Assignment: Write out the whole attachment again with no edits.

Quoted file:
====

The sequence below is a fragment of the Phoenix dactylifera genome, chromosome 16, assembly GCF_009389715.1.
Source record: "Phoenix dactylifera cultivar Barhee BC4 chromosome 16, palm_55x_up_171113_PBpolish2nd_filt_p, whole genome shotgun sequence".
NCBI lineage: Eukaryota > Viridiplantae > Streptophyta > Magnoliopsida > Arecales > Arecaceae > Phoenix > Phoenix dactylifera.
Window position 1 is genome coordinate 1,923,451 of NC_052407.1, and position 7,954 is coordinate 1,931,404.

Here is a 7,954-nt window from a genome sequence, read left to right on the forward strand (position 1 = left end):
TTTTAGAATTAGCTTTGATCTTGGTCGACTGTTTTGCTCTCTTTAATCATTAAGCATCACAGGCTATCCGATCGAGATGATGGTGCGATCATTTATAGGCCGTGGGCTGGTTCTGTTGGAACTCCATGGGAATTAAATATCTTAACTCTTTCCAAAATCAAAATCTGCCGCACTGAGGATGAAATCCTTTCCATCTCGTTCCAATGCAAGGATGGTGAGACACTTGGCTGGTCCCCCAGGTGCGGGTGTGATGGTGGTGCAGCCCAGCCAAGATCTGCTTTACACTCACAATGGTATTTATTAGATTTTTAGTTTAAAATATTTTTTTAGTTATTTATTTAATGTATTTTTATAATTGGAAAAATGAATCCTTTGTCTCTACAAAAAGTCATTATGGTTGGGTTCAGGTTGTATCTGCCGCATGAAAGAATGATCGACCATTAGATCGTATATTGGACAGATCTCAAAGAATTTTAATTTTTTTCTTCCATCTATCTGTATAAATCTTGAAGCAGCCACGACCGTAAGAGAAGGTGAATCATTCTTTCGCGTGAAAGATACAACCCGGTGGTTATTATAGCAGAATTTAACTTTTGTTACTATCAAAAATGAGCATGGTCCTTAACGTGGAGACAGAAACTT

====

The sequence below is a fragment of the Phoenix dactylifera genome, chromosome 16, assembly GCF_009389715.1.
Source record: "Phoenix dactylifera cultivar Barhee BC4 chromosome 16, palm_55x_up_171113_PBpolish2nd_filt_p, whole genome shotgun sequence".
NCBI lineage: Eukaryota > Viridiplantae > Streptophyta > Magnoliopsida > Arecales > Arecaceae > Phoenix > Phoenix dactylifera.
Window position 1 is genome coordinate 1,923,451 of NC_052407.1, and position 7,954 is coordinate 1,931,404.

Here is a 7,954-nt window from a genome sequence, read left to right on the forward strand (position 1 = left end):
TTTTAGAATTAGCTTTGATCTTGGTCGACTGTTTTGCTCTCTTTAATCATTAAGCATCACAGGCTATCCGATCGAGATGATGGTGCGATCATTTATAGGCCGTGGGCTGGTTCTGTTGGAACTCCATGGGAATTAAATATCTTAACTCTTTCCAAAATCAAAATCTGCCGCACTGAGGATGAAATCCTTTCCATCTCGTTCCAATGCAAGGATGGTGAGACACTTGGCTGGTCCCCCAGGTGCGGGTGTGATGGTGGTGCAGCCCAGCCAAGATCTGCTTTACACTCACAATGGTATTTATTAGATTTTTAGTTTAAAATATTTTTTTAGTTATTTATTTAATGTATTTTTATAATTGGAAAAATGAATCCTTTGTCTCTACAAAAAGTCATTATGGTTGGGTTCAGGTTGTATCTGCCGCATGAAAGAATGATCGACCATTAGATCGTATATTGGACAGATCTCAAAGAATTTTAATTTTTTTCTTCCATCTATCTGTATAAATCTTGAAGCAGCCACGACCGTAAGAGAAGGTGAATCATTCTTTCGCGTGAAAGATACAACCCGGTGGTTATTATAGCAGAATTTAACTTTTGTTACTATCAAAAATGAGCATGGTCCTTAACGTGGAGACAGAAACTT